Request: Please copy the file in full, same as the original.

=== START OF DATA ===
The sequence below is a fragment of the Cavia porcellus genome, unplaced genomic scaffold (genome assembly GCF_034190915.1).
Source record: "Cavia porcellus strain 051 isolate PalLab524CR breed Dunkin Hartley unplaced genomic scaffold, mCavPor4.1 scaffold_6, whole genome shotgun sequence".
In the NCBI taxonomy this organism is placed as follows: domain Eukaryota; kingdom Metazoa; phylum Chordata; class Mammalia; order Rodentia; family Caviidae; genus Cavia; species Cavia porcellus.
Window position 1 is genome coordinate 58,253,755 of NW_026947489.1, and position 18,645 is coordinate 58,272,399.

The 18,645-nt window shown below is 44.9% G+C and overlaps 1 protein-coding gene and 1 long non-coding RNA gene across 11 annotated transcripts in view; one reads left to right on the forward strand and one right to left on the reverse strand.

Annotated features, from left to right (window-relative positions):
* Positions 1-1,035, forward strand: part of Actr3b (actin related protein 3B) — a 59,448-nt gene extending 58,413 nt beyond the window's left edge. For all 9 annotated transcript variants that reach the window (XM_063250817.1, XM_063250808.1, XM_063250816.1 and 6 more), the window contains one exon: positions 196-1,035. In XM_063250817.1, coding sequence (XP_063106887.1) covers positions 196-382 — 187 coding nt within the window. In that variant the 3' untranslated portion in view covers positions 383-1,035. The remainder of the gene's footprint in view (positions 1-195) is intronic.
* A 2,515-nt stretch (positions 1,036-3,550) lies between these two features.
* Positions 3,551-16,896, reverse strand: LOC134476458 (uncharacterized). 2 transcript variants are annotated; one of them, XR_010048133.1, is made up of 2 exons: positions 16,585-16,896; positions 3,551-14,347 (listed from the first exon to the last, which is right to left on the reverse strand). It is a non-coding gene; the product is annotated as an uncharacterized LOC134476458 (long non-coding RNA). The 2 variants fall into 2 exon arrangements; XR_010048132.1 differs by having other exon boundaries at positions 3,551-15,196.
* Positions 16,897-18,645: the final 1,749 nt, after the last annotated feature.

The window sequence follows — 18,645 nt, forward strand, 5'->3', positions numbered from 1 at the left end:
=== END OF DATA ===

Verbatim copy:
The sequence below is a fragment of the Cavia porcellus genome, unplaced genomic scaffold (genome assembly GCF_034190915.1).
Source record: "Cavia porcellus strain 051 isolate PalLab524CR breed Dunkin Hartley unplaced genomic scaffold, mCavPor4.1 scaffold_6, whole genome shotgun sequence".
In the NCBI taxonomy this organism is placed as follows: domain Eukaryota; kingdom Metazoa; phylum Chordata; class Mammalia; order Rodentia; family Caviidae; genus Cavia; species Cavia porcellus.
Window position 1 is genome coordinate 58,253,755 of NW_026947489.1, and position 18,645 is coordinate 58,272,399.

The 18,645-nt window shown below is 44.9% G+C and overlaps 1 protein-coding gene and 1 long non-coding RNA gene across 11 annotated transcripts in view; one reads left to right on the forward strand and one right to left on the reverse strand.

Annotated features, from left to right (window-relative positions):
* Positions 1-1,035, forward strand: part of Actr3b (actin related protein 3B) — a 59,448-nt gene extending 58,413 nt beyond the window's left edge. For all 9 annotated transcript variants that reach the window (XM_063250817.1, XM_063250808.1, XM_063250816.1 and 6 more), the window contains one exon: positions 196-1,035. In XM_063250817.1, coding sequence (XP_063106887.1) covers positions 196-382 — 187 coding nt within the window. In that variant the 3' untranslated portion in view covers positions 383-1,035. The remainder of the gene's footprint in view (positions 1-195) is intronic.
* A 2,515-nt stretch (positions 1,036-3,550) lies between these two features.
* Positions 3,551-16,896, reverse strand: LOC134476458 (uncharacterized). 2 transcript variants are annotated; one of them, XR_010048133.1, is made up of 2 exons: positions 16,585-16,896; positions 3,551-14,347 (listed from the first exon to the last, which is right to left on the reverse strand). It is a non-coding gene; the product is annotated as an uncharacterized LOC134476458 (long non-coding RNA). The 2 variants fall into 2 exon arrangements; XR_010048132.1 differs by having other exon boundaries at positions 3,551-15,196.
* Positions 16,897-18,645: the final 1,749 nt, after the last annotated feature.

The window sequence follows — 18,645 nt, forward strand, 5'->3', positions numbered from 1 at the left end: